Yes. Senior citizens must have minimum essential coverage or qualify for an exemption for each month in a calendar year. Both Medicare Part A and Medicare Part C (also known as Medicare Advantage) qualify as minimum essential coverage.  

11. Are all individuals living in the United States subject to the individual shared responsibility provision?

All U.S. citizens living in the United States are subject to the individual shared responsibility provision as are all permanent residents and all foreign nationals who are in the United States long enough during a calendar year to qualify as resident aliens for tax purposes. Foreign nationals who live in the United States for a short enough period that they do not become resident aliens for federal income tax purposes are not subject to the individual shared responsibility payment even though they may have to file a U.S. income tax return. The IRS has more information available on when a foreign national becomes a resident alien for federal income tax purposes.

12. Are US citizens living abroad subject to the individual shared responsibility provision?

Yes. However, U.S. citizens who are not physically present in the United States for at least 330 full days within a 12-month period are treated as having minimum essential coverage for that 12-month period. In addition, U.S. citizens who are bona fide residents of a foreign country (or countries) for an entire taxable year are treated as having minimum essential coverage for that year. In general, these are individuals who qualify for a foreign earned income exclusion under section 911 of the Internal Revenue Code. Individuals may qualify for this rule even if they cannot use the exclusion for all of their foreign earned income because, for example, they are employees of the United States. Individuals that qualify for this rule need take no further action to comply with the individual shared responsibility provision during the months when they qualify. See Publication 54, Tax Guide for U.S. Citizens and Resident Aliens Abroad, for further information on the foreign earned income exclusion.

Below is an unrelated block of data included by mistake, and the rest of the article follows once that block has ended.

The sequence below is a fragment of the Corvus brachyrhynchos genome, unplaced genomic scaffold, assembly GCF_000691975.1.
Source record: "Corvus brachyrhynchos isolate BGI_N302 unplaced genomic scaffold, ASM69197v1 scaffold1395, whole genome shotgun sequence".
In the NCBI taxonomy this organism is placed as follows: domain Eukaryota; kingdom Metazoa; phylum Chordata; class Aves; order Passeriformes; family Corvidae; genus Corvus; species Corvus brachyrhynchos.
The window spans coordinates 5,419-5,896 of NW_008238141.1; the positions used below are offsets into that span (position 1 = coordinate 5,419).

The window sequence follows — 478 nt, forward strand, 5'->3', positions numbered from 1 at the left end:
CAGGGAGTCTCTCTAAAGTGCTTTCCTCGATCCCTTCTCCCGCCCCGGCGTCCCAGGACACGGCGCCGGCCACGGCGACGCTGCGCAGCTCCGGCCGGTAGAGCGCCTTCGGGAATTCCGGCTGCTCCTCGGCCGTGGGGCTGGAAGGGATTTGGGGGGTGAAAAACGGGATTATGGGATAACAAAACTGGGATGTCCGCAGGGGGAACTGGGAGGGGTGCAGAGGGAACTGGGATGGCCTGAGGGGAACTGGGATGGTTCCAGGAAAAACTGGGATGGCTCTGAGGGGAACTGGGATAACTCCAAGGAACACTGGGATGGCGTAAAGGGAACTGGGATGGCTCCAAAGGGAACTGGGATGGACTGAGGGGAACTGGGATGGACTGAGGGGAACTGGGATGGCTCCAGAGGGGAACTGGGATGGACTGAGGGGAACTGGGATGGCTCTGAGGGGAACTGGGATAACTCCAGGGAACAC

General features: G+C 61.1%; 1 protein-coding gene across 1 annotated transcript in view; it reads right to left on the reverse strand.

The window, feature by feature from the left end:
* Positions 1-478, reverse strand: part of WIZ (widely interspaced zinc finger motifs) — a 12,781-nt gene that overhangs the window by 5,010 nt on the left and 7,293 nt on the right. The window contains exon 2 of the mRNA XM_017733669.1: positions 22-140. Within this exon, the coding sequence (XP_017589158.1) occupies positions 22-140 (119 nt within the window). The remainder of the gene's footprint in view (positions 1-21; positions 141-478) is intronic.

U.S. citizens who meet neither the physical presence nor residency requirements will need to maintain minimum essential coverage, qualify for an exemption or make a shared responsibility payment for each month of the year. For this purpose, minimum essential coverage includes a group health plan provided by an overseas employer. One exemption that may be particularly relevant to U.S. citizens living abroad for a small part of a year is the exemption for a short coverage gap. This exemption provides that no shared responsibility payment will be due for a once-per-year gap in coverage that lasts less than three months.  

13. Are residents of the territories subject to the individual shared responsibility provision?

All bona fide residents of the United States territories are treated by law as having minimum essential coverage. They are not required to take any action to comply with the individual shared responsibility provision.

Minimum Essential Coverage

14. If I receive my coverage from my spouse’s employer, will I have minimum essential coverage?

Yes. Employer-sponsored coverage is generally minimum essential coverage. (See question 5 for information on specialized types of coverage that are not minimum essential coverage.) If an employee enrolls in employer-sponsored coverage that provides minimum value for himself and his family, the employee and all of the covered family members have minimum essential coverage.